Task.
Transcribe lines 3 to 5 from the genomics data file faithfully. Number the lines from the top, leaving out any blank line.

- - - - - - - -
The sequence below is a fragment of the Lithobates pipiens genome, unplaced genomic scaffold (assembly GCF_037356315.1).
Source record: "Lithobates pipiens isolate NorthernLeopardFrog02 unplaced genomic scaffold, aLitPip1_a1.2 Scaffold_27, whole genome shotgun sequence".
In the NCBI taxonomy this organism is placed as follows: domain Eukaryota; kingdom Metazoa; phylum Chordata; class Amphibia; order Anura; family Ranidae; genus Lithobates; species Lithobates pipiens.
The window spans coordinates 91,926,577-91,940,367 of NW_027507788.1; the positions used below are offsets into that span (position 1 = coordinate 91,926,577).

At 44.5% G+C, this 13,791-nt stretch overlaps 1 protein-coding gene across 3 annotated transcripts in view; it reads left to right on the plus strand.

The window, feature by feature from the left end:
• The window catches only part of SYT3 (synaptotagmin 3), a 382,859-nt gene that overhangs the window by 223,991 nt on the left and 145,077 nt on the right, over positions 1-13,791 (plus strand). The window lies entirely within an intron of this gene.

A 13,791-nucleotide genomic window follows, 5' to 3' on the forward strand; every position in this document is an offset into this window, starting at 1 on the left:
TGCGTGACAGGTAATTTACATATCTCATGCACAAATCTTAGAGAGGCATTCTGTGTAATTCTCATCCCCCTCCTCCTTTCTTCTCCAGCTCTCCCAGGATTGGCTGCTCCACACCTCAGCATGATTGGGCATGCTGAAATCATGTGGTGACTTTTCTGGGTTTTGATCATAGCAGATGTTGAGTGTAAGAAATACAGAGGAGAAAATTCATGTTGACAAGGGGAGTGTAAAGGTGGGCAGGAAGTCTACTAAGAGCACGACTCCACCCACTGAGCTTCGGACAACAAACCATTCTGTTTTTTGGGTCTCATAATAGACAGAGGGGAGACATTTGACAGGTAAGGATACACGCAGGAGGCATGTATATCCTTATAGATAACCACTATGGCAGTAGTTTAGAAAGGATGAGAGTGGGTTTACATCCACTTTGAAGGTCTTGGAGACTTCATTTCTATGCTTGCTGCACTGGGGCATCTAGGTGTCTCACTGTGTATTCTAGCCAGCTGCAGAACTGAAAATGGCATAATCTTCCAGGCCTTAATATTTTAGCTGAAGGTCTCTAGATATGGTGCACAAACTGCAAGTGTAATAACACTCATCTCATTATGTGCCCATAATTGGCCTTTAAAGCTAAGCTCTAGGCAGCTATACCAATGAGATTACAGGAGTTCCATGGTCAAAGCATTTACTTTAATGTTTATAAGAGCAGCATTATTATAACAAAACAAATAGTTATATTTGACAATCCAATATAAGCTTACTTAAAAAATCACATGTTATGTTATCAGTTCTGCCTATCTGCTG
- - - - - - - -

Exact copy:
In the NCBI taxonomy this organism is placed as follows: domain Eukaryota; kingdom Metazoa; phylum Chordata; class Amphibia; order Anura; family Ranidae; genus Lithobates; species Lithobates pipiens.
The window spans coordinates 91,926,577-91,940,367 of NW_027507788.1; the positions used below are offsets into that span (position 1 = coordinate 91,926,577).

At 44.5% G+C, this 13,791-nt stretch overlaps 1 protein-coding gene across 3 annotated transcripts in view; it reads left to right on the plus strand.